30 years ago, privacy, security, and risk management were rarely used in the same sentence. 20 years ago, as technology began to grow exponentially, industry experts began to publicize the relationship between them. Now, the terms once deemed distant cousins are now interconnected and foundational elements in information and operational assurance.
Let’s take a deeper look at what each term entails and how they impact each other.
What is security?
The National Institute of Standards and Technology (NIST) defines security as, “freedom from those conditions that can cause loss of assets with unacceptable consequences.” Simply put, security is the controls an organization has in place to protect information from unauthorized access.
What is privacy?
Privacy is personal. Privacy is defined by the European Data Protection Supervisor as the “ability of an individual to be left alone, out of public view, and in control of information about oneself.” Regardless of how privacy is defined, the greatest impact on an individual occurs when privacy is interpreted by governments and organizations collecting data.
Theoretically, individuals should have the right to be the gatekeepers of their personal information. However, this isn’t always the case. As a result, new or amended privacy laws are popping up like daisies all over the world highlighting where personal information is collected, processed, and stored. Having said that, the question becomes, how is this information protected? The answer? Security.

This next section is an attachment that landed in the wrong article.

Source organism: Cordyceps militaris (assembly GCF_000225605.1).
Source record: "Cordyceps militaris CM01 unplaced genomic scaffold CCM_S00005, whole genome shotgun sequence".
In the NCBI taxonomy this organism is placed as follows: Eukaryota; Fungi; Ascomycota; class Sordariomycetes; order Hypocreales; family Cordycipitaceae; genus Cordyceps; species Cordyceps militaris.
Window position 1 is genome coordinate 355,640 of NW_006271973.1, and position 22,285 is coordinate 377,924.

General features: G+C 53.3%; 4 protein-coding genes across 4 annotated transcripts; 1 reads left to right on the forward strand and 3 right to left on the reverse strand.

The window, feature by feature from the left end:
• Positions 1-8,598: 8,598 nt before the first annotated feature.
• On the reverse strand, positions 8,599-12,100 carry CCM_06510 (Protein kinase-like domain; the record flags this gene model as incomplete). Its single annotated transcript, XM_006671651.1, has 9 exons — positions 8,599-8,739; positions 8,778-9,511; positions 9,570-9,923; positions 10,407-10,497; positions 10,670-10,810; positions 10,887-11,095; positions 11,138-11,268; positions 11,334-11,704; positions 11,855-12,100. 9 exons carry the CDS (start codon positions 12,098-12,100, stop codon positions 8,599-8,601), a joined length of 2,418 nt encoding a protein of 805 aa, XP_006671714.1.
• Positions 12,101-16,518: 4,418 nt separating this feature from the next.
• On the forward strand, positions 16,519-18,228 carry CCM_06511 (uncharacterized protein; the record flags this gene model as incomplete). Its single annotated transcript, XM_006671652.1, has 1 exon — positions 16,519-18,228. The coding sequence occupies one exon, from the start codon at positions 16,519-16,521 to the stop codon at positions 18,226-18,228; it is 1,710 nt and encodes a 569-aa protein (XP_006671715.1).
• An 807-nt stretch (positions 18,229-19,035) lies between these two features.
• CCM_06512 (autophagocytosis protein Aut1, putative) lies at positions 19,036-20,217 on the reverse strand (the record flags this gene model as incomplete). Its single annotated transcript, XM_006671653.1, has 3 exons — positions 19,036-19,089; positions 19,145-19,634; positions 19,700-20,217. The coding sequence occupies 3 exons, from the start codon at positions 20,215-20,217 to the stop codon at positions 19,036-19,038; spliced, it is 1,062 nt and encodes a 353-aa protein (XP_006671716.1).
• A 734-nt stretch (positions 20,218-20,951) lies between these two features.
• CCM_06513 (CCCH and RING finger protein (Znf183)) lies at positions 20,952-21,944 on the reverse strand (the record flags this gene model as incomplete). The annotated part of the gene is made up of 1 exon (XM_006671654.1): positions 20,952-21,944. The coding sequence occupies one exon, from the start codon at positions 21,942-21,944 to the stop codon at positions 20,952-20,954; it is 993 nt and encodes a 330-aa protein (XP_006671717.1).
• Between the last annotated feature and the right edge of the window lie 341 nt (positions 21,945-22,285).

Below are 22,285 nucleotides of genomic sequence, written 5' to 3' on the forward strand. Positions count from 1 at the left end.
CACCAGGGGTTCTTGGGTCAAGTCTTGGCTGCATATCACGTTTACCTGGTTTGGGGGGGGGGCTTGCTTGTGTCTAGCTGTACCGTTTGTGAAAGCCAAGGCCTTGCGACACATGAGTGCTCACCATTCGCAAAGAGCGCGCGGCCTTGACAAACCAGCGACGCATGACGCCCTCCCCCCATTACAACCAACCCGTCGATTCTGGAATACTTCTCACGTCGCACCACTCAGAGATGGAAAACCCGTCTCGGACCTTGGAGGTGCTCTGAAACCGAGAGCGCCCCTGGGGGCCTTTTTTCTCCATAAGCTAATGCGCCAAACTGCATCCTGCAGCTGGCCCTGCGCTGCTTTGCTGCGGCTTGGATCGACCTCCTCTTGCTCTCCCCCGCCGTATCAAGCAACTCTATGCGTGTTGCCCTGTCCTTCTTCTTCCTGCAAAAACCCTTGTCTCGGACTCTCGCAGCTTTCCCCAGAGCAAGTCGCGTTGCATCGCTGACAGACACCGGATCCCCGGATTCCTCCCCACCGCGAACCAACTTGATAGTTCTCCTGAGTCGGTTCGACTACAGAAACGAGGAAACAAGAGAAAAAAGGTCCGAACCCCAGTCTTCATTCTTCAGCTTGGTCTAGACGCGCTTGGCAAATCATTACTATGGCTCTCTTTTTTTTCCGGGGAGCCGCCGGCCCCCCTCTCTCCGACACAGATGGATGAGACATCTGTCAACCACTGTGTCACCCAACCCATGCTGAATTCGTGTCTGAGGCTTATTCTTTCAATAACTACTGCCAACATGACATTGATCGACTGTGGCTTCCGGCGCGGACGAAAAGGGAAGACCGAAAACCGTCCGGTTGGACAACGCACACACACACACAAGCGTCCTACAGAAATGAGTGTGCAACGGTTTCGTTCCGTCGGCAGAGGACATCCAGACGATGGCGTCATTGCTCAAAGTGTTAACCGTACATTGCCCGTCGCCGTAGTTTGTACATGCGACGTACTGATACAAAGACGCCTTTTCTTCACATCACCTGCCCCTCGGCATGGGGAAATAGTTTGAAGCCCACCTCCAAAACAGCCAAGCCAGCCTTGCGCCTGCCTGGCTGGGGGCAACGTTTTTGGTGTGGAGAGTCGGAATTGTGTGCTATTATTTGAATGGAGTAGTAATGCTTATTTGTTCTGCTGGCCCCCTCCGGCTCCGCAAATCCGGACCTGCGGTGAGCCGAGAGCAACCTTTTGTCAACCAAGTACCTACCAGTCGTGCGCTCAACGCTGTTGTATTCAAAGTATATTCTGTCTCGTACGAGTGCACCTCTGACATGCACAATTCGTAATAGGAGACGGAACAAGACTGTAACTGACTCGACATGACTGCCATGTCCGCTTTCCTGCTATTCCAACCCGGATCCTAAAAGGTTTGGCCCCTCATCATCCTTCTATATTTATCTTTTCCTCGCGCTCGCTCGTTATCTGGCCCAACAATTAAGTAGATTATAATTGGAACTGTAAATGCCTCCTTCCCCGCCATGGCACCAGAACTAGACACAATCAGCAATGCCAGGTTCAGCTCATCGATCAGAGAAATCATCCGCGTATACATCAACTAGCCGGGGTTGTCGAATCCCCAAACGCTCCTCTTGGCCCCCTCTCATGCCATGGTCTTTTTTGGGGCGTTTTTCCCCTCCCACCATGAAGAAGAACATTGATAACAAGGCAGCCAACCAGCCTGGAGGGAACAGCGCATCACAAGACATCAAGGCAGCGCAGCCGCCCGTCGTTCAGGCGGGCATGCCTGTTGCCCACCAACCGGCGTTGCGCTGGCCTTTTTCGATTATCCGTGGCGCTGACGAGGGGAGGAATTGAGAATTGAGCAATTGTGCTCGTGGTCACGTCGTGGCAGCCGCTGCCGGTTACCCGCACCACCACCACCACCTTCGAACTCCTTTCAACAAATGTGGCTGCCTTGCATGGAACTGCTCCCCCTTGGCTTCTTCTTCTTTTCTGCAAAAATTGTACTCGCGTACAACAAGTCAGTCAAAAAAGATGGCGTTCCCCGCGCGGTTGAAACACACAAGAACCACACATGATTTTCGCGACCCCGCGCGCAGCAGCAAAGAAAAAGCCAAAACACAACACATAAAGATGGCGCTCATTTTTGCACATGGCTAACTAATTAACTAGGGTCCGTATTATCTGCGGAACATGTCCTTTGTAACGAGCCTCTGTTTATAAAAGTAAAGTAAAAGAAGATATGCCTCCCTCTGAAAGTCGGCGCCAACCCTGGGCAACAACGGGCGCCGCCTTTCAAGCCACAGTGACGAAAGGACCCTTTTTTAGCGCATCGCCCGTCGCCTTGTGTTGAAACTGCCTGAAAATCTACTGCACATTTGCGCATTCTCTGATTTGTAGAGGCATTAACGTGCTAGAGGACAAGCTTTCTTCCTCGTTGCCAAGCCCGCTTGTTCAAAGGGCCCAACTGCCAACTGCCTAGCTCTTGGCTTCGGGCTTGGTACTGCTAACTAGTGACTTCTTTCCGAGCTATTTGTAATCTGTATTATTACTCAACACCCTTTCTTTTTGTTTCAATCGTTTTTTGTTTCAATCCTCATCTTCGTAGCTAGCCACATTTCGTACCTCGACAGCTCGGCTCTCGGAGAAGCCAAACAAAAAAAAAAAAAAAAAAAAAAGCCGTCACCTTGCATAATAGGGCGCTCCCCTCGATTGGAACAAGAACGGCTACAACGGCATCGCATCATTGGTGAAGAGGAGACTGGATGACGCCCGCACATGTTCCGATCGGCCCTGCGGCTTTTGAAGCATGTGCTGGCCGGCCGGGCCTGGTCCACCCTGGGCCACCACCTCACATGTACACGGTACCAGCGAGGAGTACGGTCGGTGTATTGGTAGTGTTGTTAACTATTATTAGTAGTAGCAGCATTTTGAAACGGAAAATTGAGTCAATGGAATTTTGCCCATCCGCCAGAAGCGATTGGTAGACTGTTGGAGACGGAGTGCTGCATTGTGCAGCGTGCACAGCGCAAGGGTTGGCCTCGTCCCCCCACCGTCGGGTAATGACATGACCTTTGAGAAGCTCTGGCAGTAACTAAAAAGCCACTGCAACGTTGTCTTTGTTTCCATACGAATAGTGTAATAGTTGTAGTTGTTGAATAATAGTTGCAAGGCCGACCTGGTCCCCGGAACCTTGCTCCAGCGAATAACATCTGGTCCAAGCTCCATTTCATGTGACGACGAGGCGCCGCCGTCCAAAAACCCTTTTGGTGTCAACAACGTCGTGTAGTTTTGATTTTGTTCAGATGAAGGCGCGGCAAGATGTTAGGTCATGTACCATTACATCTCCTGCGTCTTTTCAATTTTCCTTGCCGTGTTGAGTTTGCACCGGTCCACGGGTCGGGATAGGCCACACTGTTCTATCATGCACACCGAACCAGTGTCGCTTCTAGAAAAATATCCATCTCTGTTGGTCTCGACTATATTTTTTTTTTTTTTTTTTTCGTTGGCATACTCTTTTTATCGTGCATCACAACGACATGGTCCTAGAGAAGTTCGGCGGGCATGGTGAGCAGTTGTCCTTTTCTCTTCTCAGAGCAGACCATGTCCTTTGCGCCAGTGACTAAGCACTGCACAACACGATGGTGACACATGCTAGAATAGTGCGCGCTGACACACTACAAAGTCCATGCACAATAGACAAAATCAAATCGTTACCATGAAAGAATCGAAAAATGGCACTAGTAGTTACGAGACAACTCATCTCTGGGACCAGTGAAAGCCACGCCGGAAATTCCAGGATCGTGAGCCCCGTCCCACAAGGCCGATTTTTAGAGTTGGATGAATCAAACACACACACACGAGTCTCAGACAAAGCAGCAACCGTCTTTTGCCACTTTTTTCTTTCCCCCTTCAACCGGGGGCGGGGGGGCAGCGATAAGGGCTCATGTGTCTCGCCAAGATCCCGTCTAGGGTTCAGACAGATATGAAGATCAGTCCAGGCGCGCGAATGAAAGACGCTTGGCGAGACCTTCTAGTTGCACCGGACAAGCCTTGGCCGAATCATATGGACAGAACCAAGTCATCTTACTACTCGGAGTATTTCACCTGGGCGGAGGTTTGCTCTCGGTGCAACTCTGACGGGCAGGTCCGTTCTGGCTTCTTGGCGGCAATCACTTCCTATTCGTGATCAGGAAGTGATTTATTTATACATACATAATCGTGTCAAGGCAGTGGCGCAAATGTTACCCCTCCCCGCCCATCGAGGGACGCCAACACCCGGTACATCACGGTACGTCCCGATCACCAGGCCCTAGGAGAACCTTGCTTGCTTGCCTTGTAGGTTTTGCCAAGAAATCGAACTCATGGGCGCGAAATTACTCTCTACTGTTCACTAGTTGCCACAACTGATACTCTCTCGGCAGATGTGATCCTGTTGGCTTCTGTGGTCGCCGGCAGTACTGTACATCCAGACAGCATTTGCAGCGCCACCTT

Related: CCPA and GDPR Compliance for IT Systems
How are security and privacy related?
Privacy laws require companies to keep personal information safe through security. If organizations collect, process, and store personal data, then privacy and security go hand-in-hand. Let’s walk through some scenarios:
First, online shopping. When a consumer shops online and they enter personal information, they assume it will be protected. At minimum, a consumer enters their first and last name, phone number, home and shipping address, email address and credit card information at the time of purchase. By law, organizations must protect the consumer’s personal information from being maliciously or accidentally exposed once they have access to the data.
An organization puts itself at serious risk by not protecting consumer privacy. Not only are there harsh fines for companies who neglect security, but the loss of consumer confidence can easily tank sales and put a company out of business.
The second scenario, a doctor’s office visit. In addition to the names, addresses, credit card information, etc. of patients, a doctor’s office will also have their social security number and all their personal health information on file. The health care industry has some of the most strict privacy and security regulations in the industry for this reason – and the fines to match.